Short Review

Narrative of this textbook has strong textbook characteristics. Unlike the last book I introduced, The Start-Up Nation, Understanding China gets right to the point and stays there. This book has been a tremendous read since it contained a great deal of information that went sufficiently deep and I feel that it really left me more knowledgable.

This book will make you appreciate the complexity of the transformation that PRC is going through and you will stop thinking about China in black and white, and begin to consider all fifty shades of gray.

Bullet points

  • Less than half Chinese judges have a postsecondary degree
  • Chinese court’s ruling is subject to review by the party
  •  Wood and plant stalks supply around four fifths of heating and cooking energy in the countryside
  • Around 150 million rural workers have left their homes for search of temporary work in the urban areas


We all know that there is a country called Israel; it is predominantly Jewish and has a tumultuous history. What you might have missed in case you are not a tech savvy person, is that Israel is huge in the technology space. While there might not be any well-known technology brand, there is an astounding number of innovations taking place in Israel. It may happen in start-up companies, or multinational corporations that have their R&D centers in Israel, like Intel and Microsoft.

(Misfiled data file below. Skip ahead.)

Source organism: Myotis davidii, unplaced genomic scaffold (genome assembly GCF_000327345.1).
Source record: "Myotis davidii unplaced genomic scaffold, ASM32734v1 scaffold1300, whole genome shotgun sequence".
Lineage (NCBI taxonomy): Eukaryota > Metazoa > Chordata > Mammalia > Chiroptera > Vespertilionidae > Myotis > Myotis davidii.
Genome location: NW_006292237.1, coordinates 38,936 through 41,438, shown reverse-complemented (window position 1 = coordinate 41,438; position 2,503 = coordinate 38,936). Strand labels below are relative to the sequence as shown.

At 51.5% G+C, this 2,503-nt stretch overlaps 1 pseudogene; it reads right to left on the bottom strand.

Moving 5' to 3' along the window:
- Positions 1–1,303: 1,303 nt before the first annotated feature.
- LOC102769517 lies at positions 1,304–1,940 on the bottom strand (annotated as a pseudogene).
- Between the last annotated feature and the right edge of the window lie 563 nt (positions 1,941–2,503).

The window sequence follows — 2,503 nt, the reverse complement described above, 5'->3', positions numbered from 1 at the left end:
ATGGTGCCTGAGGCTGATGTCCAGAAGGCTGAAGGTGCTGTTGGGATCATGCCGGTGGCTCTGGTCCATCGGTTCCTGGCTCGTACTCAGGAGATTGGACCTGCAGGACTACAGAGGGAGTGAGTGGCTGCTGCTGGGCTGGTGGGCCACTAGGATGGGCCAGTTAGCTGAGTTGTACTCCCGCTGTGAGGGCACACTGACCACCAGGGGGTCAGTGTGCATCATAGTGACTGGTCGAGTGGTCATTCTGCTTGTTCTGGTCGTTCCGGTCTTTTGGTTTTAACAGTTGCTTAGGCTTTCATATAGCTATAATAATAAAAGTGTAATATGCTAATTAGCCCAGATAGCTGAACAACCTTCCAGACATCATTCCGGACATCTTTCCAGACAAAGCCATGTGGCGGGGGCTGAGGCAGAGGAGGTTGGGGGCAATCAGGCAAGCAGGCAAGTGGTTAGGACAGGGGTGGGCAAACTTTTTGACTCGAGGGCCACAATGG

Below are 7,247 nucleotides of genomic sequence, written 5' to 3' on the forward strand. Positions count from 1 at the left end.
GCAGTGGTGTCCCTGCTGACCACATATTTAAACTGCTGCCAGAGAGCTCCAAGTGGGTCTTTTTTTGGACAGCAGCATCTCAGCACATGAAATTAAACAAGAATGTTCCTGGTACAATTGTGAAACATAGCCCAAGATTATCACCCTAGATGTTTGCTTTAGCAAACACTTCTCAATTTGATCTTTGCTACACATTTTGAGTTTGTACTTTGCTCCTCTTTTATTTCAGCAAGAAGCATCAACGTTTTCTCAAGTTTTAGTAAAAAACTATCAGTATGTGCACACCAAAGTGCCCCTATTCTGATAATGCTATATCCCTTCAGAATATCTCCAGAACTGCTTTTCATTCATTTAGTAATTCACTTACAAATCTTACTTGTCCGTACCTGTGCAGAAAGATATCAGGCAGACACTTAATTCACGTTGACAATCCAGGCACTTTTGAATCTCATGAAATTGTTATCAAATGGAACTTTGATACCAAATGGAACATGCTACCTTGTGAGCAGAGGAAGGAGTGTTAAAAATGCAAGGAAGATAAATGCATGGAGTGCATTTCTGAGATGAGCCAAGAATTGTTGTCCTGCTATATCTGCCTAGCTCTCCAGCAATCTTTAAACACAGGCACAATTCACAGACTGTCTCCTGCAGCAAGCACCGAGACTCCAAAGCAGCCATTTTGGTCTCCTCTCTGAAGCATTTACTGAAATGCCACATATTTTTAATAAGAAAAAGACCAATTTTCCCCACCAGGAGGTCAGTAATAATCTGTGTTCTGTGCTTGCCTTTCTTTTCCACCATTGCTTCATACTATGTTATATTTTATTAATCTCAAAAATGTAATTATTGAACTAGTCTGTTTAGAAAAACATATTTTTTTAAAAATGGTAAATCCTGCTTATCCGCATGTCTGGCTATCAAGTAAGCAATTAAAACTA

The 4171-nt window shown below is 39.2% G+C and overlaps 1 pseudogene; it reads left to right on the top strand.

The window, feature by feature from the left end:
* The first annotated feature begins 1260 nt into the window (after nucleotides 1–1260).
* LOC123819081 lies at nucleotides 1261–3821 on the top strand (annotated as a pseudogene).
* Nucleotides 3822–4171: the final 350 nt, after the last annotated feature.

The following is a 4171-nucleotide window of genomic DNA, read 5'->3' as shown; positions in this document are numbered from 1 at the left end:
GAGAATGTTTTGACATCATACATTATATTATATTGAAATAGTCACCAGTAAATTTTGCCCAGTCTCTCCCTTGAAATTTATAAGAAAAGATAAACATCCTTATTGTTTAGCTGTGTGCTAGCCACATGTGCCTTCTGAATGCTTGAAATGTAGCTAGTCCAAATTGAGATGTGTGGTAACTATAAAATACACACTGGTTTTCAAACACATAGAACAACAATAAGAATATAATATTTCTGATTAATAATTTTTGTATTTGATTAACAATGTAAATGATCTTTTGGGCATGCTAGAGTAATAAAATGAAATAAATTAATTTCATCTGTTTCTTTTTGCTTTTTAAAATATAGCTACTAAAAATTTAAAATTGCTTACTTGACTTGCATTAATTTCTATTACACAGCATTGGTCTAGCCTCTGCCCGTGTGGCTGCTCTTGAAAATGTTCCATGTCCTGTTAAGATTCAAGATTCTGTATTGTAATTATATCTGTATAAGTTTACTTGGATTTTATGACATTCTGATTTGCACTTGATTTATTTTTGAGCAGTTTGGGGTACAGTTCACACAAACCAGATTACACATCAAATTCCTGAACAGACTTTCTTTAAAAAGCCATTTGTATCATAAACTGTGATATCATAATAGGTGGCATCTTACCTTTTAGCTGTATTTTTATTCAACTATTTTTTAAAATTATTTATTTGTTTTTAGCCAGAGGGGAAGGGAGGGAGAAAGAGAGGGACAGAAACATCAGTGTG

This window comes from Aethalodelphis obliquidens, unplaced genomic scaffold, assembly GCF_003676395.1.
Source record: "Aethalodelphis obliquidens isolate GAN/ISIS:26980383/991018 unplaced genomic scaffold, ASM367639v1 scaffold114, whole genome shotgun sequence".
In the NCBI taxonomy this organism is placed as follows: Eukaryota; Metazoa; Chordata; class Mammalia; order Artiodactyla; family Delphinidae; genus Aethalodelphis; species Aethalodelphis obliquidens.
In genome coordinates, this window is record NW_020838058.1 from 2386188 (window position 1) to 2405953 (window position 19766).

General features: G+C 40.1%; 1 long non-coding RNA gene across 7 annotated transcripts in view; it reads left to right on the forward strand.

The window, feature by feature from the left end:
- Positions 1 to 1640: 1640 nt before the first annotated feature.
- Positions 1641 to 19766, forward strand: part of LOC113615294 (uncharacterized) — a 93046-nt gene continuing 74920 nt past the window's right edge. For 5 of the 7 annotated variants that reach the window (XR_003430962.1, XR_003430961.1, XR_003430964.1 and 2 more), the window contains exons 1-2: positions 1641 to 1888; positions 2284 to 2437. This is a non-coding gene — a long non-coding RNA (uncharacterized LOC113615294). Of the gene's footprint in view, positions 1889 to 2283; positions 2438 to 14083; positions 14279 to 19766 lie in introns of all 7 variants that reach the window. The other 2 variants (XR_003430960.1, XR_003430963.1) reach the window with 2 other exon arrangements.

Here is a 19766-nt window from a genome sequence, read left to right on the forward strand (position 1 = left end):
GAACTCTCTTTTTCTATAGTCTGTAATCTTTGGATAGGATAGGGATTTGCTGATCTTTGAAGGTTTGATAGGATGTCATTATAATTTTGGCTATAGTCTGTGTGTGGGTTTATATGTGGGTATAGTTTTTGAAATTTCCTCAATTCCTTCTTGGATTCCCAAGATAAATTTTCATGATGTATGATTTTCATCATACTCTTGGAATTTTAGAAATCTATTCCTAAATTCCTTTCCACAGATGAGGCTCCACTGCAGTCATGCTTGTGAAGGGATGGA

Goal of this book is to study the remarkable success of Israel in terms of innovation, overcoming its geopolitical constraints. The book author’s conclusions are very clear and I will try to provide them without the hassle of actually reading the whole book.


From inception of the modern State of Israel 1948, the country’s mission has been simple: To offer safe sanctuary to any Jewish person. From the start Israel has been under a tremendous pressure from its neighbors and has been forced to adapt a mix of policies to defend itself from aggressors and ultimately become what some might call a success.


The first and somewhat surprising catalyst of innovation is IDF, the Israel Defense Forces. IDF is conscription-based and recruits its members fro, high-school graduates. The IDF can be very selective and getting into an elite force is a big asset, because in these forces young people quickly learn about responsibility and leadership. Almost nowhere in the world can people in their early twenties take charge of dozens of people and millions dollar worth of equipment. And because IDF’s members get into the field regularly, they are pressured to think unconventionally to defend their country with limited resources.

The IDF is very informal and less hierarchical than its US counterpart. When in action, the soldiers need to operate with little directive and need to make their own decisions. When the citizens of Israel leave the military service, they are experienced in dealing with very stressful situations, gain a great sense of proportion and most of all, and are able to translate all those skills into their business ventures.